I was first introduced to Gail Carson Levine’s writing in Ella Enchanted, an amazing book. Unfortunately, none of my subsequent reading experiences has lived up to that first one.
The reason is quite simple: Ella Enchanted is wonderful largely because it makes Cinderella’s romance believable. She and the Prince know each other. They laugh together, they talk together, they seem to be genuinely friends. And they don’t immediately notice a physical attraction; they notice each other as people first.
And I cannot believe the romance in any other Gail Carson Levine novel I’ve read. If it’s not love at first sight, it’s the silent crush wherein one rarely, if ever, speaks to the object of affection. And then we’re supposed to believe that their prompt marriage will live happily ever after? I’m sorry, but my disbelief doesn’t suspend that far.
In Ever, Kezi starts off with a crush on Elon, to whom she has never spoken. Once she’s been condemned to be killed as a sacrifice, she decides he isn’t so hot after all and suddenly, no more crush. Only after that does she get to speak to him, and he turns out to be an attempted sexual assaulter. Whatever happened to perfectly nice people who just aren’t right for each other?¹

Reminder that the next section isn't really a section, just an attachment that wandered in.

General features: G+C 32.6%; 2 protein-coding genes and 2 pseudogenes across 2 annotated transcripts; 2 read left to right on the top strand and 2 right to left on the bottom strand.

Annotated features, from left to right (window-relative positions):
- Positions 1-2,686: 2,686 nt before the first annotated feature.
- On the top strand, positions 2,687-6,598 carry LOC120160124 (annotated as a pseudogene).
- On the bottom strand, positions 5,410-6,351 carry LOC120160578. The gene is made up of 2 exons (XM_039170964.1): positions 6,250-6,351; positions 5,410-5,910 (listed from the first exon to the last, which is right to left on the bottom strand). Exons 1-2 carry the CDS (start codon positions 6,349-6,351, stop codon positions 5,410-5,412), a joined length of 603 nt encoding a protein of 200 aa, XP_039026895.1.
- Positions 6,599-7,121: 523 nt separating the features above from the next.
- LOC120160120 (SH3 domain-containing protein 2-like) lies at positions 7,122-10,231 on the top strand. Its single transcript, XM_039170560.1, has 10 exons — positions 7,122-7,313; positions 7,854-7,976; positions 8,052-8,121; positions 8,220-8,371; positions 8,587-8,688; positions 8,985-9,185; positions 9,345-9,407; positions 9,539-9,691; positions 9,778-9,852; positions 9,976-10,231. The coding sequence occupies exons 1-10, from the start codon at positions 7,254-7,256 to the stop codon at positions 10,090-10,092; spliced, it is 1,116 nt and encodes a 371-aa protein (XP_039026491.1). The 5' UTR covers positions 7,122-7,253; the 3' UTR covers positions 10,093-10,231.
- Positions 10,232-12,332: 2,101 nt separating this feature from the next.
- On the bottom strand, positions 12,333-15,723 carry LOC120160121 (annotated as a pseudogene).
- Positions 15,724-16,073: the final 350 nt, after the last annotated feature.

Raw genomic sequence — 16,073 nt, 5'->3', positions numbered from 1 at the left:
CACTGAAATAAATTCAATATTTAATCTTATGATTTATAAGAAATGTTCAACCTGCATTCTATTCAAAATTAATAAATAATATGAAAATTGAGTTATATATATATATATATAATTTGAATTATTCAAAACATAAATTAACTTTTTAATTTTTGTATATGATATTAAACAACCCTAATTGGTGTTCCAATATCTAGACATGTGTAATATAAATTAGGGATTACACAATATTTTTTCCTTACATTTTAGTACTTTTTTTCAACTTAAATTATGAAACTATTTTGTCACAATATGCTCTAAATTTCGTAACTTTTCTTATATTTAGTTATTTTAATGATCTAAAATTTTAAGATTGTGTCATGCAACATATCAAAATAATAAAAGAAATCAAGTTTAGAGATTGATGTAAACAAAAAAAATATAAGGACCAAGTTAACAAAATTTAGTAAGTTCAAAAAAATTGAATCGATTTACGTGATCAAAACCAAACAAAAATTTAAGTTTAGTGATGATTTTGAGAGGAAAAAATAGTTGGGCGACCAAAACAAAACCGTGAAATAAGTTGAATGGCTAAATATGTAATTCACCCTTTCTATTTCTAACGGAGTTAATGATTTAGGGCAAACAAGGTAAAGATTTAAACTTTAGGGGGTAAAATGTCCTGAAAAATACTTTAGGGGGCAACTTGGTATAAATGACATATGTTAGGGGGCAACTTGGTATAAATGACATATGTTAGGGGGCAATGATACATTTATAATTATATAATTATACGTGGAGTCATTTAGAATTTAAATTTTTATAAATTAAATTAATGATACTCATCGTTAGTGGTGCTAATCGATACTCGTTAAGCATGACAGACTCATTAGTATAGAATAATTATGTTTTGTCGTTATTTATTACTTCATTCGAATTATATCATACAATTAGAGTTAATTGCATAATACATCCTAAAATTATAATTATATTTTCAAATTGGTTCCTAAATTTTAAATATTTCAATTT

Then, of course, there is the real Object of Her Affection. And what does she notice first? His body. What does he notice first? Her dancing. How quickly are they ass over teakettle for each other? Amazingly quickly!
Luckily, the actual plots, as opposed to the romance, are frequently pretty good. Ever is particularly distinguished by an unusual setting – instead of the standard quasi-Medieval Europe, it seems to be an early Middle Eastern culture, complete with cuneiform on clay tablets – and some interesting personified g-ds.
So please, Gail Carson Levine: Let another heroine fall in love naturally, with a growth of feeling over time and a sense of real, equal companionship between her and her would-be lover. Yes, we often read fantasy out of escapism, but it only works if we believe in the character and her emotions.
¹I feel the need to clarify that I am not objecting to instances of sexual misconduct being portrayed in literature; I’m objecting to this instance of sexual misconduct in literature. It exists primarily to make the point that Elon is not someone Kezi should love, a point which I think would be better made with more subtlety. The ease with which Kezi shrugs off the experience also seems off, though I’m willing to believe that it simply gets folded into all the other trauma she has to deal with. Sentence to death, and all that.s